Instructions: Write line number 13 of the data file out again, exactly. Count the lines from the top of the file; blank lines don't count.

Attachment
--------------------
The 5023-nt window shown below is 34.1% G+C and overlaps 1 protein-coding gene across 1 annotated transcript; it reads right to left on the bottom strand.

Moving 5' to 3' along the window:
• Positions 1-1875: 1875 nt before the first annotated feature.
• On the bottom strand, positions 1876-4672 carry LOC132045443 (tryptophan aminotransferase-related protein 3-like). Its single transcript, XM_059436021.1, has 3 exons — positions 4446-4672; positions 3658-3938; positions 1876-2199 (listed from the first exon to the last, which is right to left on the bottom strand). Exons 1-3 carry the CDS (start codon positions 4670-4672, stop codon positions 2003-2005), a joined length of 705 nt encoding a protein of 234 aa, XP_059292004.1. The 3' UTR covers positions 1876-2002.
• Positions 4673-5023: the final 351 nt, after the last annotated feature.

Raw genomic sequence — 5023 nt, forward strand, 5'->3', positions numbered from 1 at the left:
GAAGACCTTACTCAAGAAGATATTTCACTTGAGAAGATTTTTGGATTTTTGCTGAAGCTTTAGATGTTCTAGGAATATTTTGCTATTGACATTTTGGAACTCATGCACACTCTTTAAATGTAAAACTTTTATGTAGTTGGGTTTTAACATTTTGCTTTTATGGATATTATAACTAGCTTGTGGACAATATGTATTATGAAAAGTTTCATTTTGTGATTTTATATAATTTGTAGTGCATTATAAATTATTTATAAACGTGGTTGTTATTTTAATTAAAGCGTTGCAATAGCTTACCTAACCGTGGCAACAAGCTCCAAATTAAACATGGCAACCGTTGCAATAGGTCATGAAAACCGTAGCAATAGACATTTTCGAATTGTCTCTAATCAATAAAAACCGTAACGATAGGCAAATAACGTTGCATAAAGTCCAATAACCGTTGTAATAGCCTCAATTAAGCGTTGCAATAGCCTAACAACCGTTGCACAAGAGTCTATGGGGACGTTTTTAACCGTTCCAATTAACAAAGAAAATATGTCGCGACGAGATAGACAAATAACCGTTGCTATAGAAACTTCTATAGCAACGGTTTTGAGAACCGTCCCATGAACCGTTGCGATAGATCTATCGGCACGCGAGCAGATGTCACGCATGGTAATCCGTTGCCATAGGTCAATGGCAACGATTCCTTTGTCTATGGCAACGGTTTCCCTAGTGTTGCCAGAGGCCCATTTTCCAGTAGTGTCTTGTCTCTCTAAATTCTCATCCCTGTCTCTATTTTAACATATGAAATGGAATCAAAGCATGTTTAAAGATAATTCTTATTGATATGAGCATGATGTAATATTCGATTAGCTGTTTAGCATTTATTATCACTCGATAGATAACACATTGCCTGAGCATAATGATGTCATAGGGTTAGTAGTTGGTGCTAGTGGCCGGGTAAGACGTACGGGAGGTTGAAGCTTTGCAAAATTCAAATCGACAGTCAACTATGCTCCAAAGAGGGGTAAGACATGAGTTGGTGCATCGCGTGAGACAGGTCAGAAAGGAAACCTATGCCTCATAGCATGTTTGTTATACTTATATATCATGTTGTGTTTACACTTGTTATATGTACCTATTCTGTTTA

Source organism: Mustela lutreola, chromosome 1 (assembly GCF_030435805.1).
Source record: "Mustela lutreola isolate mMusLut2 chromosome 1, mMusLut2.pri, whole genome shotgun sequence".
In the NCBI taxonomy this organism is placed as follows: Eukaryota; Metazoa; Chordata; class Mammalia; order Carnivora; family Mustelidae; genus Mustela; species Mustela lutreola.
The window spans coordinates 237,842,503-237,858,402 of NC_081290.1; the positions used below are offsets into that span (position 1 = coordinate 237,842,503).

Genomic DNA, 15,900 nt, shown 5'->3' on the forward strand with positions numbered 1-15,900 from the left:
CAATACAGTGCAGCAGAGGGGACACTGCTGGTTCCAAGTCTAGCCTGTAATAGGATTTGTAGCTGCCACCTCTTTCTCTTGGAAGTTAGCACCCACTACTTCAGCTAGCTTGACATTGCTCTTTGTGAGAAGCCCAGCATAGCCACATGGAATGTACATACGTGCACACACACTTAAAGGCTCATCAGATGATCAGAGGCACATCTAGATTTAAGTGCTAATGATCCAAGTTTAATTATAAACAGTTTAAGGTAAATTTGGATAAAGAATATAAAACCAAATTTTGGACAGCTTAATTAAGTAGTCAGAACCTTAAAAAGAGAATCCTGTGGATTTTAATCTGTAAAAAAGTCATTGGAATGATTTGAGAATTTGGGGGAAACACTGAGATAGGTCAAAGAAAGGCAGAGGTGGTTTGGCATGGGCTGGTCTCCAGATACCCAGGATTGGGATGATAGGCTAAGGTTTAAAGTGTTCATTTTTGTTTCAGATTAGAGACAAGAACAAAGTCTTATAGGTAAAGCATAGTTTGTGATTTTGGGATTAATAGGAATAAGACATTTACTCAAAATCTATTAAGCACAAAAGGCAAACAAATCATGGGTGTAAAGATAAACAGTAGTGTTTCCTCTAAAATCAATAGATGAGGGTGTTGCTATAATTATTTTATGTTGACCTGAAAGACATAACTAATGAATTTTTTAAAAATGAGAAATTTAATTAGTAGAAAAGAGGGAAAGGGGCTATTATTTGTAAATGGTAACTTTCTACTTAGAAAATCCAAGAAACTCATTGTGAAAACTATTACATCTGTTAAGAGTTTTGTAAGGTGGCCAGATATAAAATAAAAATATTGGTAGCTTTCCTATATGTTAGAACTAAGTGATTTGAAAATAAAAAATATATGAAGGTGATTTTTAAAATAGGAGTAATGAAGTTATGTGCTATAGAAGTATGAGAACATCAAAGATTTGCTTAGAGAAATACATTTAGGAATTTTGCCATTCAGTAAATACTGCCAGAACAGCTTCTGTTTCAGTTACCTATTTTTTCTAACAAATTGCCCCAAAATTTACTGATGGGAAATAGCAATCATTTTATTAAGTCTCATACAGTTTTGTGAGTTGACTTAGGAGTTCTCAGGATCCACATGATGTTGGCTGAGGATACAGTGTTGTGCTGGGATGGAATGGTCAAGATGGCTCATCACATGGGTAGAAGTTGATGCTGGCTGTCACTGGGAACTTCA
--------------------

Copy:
CAATACAGTGCAGCAGAGGGGACACTGCTGGTTCCAAGTCTAGCCTGTAATAGGATTTGTAGCTGCCACCTCTTTCTCTTGGAAGTTAGCACCCACTACTTCAGCTAGCTTGACATTGCTCTTTGTGAGAAGCCCAGCATAGCCACATGGAATGTACATACGTGCACACACACTTAAAGGCTCATCAGATGATCAGAGGCACATCTAGATTTAAGTGCTAATGATCCAAGTTTAATTATAAACAGTTTAAGGTAAATTTGGATAAAGAATATAAAACCAAATTTTGGACAGCTTAATTAAGTAGTCAGAACCTTAAAAAGAGAATCCTGTGGATTTTAATCTGTAAAAAAGTCATTGGAATGATTTGAGAATTTGGGGGAAACACTGAGATAGGTCAAAGAAAGGCAGAGGTGGTTTGGCATGGGCTGGTCTCCAGATACCCAGGATTGGGATGATAGGCTAAGGTTTAAAGTGTTCATTTTTGTTTCAGATTAGAGACAAGAACAAAGTCTTATAGGTAAAGCATAGTTTGTGATTTTGGGATTAATAGGAATAAGACATTTACTCAAAATCTATTAAGCACAAAAGGCAAACAAATCATGGGTGTAAAGATAAACAGTAGTGTTTCCTCTAAAATCAATAGATGAGGGTGTTGCTATAATTATTTTATGTTGACCTGAAAGACATAACTAATGAATTTTTTAAAAATGAGAAATTTAATTAGTAGAAAAGAGGGAAAGGGGCTATTATTTGTAAATGGTAACTTTCTACTTAGAAAATCCAAGAAACTCATTGTGAAAACTATTACATCTGTTAAGAGTTTTGTAAGGTGGCCAGATATAAAATAAAAATATTGGTAGCTTTCCTATATGTTAGAACTAAGTGATTTGAAAATAAAAAATATATGAAGGTGATTTTTAAAATAGGAGTAATGAAGTTATGTGCTATAGAAGTATGAGAACATCAAAGATTTGCTTAGAGAAATACATTTAGGAATTTTGCCATTCAGTAAATACTGCCAGAACAGCTTCTGTTTCAGTTACCTATTTTTTCTAACAAATTGCCCCAAAATTTACTGATGGGAAATAGCAATCATTTTATTAAGTCTCATACAGTTTTGTGAGTTGACTTAGGAGTTCTCAGGATCCACATGATGTTGGCTGAGGATACAGTGTTGTGCTGGGATGGAATGGTCAAGATGGCTCATCACATGGGTAGAAGTTGATGCTGGCTGTCACTGGGAACTTCA